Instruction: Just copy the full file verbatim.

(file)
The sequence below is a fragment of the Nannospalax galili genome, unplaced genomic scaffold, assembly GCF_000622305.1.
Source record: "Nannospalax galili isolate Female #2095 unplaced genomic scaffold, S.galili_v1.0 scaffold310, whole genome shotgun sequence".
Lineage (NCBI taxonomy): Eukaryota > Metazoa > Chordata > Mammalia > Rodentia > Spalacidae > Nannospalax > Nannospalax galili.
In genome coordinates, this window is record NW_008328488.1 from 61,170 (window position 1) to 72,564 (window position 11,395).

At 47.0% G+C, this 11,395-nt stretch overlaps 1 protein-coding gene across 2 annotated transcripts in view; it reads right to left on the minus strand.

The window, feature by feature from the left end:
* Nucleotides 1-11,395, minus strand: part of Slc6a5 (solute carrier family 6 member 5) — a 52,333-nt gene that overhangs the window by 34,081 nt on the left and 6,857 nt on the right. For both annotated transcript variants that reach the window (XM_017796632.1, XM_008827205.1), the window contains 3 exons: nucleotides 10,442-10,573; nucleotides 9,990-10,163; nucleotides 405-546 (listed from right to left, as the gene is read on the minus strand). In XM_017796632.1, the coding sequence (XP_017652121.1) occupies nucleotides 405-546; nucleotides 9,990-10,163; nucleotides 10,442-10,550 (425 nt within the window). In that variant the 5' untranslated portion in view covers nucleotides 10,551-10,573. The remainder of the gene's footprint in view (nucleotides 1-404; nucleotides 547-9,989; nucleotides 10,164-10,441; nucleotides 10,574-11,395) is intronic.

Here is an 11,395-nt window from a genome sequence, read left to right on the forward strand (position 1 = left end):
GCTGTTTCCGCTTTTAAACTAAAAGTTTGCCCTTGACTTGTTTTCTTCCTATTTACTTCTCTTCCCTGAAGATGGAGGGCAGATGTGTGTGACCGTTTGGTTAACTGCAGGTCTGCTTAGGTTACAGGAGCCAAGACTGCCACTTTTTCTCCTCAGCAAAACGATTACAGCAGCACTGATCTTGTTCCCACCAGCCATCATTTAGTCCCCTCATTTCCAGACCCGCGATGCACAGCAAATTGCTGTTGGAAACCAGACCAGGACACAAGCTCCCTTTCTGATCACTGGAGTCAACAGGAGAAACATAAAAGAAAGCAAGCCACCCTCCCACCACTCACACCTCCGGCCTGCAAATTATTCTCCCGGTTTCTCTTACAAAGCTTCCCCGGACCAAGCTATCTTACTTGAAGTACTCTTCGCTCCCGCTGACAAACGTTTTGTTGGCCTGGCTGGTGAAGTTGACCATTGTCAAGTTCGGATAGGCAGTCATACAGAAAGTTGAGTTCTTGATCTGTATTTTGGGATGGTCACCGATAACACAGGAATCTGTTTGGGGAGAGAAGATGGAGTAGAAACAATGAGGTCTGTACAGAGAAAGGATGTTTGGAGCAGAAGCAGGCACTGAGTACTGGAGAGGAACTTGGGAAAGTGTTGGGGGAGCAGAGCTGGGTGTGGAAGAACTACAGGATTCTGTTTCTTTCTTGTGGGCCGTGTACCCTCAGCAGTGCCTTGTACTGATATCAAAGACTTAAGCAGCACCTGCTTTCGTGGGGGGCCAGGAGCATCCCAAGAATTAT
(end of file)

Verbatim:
The sequence below is a fragment of the Nannospalax galili genome, unplaced genomic scaffold, assembly GCF_000622305.1.
Source record: "Nannospalax galili isolate Female #2095 unplaced genomic scaffold, S.galili_v1.0 scaffold310, whole genome shotgun sequence".
Lineage (NCBI taxonomy): Eukaryota > Metazoa > Chordata > Mammalia > Rodentia > Spalacidae > Nannospalax > Nannospalax galili.
In genome coordinates, this window is record NW_008328488.1 from 61,170 (window position 1) to 72,564 (window position 11,395).

At 47.0% G+C, this 11,395-nt stretch overlaps 1 protein-coding gene across 2 annotated transcripts in view; it reads right to left on the minus strand.

The window, feature by feature from the left end:
* Nucleotides 1-11,395, minus strand: part of Slc6a5 (solute carrier family 6 member 5) — a 52,333-nt gene that overhangs the window by 34,081 nt on the left and 6,857 nt on the right. For both annotated transcript variants that reach the window (XM_017796632.1, XM_008827205.1), the window contains 3 exons: nucleotides 10,442-10,573; nucleotides 9,990-10,163; nucleotides 405-546 (listed from right to left, as the gene is read on the minus strand). In XM_017796632.1, the coding sequence (XP_017652121.1) occupies nucleotides 405-546; nucleotides 9,990-10,163; nucleotides 10,442-10,550 (425 nt within the window). In that variant the 5' untranslated portion in view covers nucleotides 10,551-10,573. The remainder of the gene's footprint in view (nucleotides 1-404; nucleotides 547-9,989; nucleotides 10,164-10,441; nucleotides 10,574-11,395) is intronic.

Here is an 11,395-nt window from a genome sequence, read left to right on the forward strand (position 1 = left end):
GCTGTTTCCGCTTTTAAACTAAAAGTTTGCCCTTGACTTGTTTTCTTCCTATTTACTTCTCTTCCCTGAAGATGGAGGGCAGATGTGTGTGACCGTTTGGTTAACTGCAGGTCTGCTTAGGTTACAGGAGCCAAGACTGCCACTTTTTCTCCTCAGCAAAACGATTACAGCAGCACTGATCTTGTTCCCACCAGCCATCATTTAGTCCCCTCATTTCCAGACCCGCGATGCACAGCAAATTGCTGTTGGAAACCAGACCAGGACACAAGCTCCCTTTCTGATCACTGGAGTCAACAGGAGAAACATAAAAGAAAGCAAGCCACCCTCCCACCACTCACACCTCCGGCCTGCAAATTATTCTCCCGGTTTCTCTTACAAAGCTTCCCCGGACCAAGCTATCTTACTTGAAGTACTCTTCGCTCCCGCTGACAAACGTTTTGTTGGCCTGGCTGGTGAAGTTGACCATTGTCAAGTTCGGATAGGCAGTCATACAGAAAGTTGAGTTCTTGATCTGTATTTTGGGATGGTCACCGATAACACAGGAATCTGTTTGGGGAGAGAAGATGGAGTAGAAACAATGAGGTCTGTACAGAGAAAGGATGTTTGGAGCAGAAGCAGGCACTGAGTACTGGAGAGGAACTTGGGAAAGTGTTGGGGGAGCAGAGCTGGGTGTGGAAGAACTACAGGATTCTGTTTCTTTCTTGTGGGCCGTGTACCCTCAGCAGTGCCTTGTACTGATATCAAAGACTTAAGCAGCACCTGCTTTCGTGGGGGGCCAGGAGCATCCCAAGAATTAT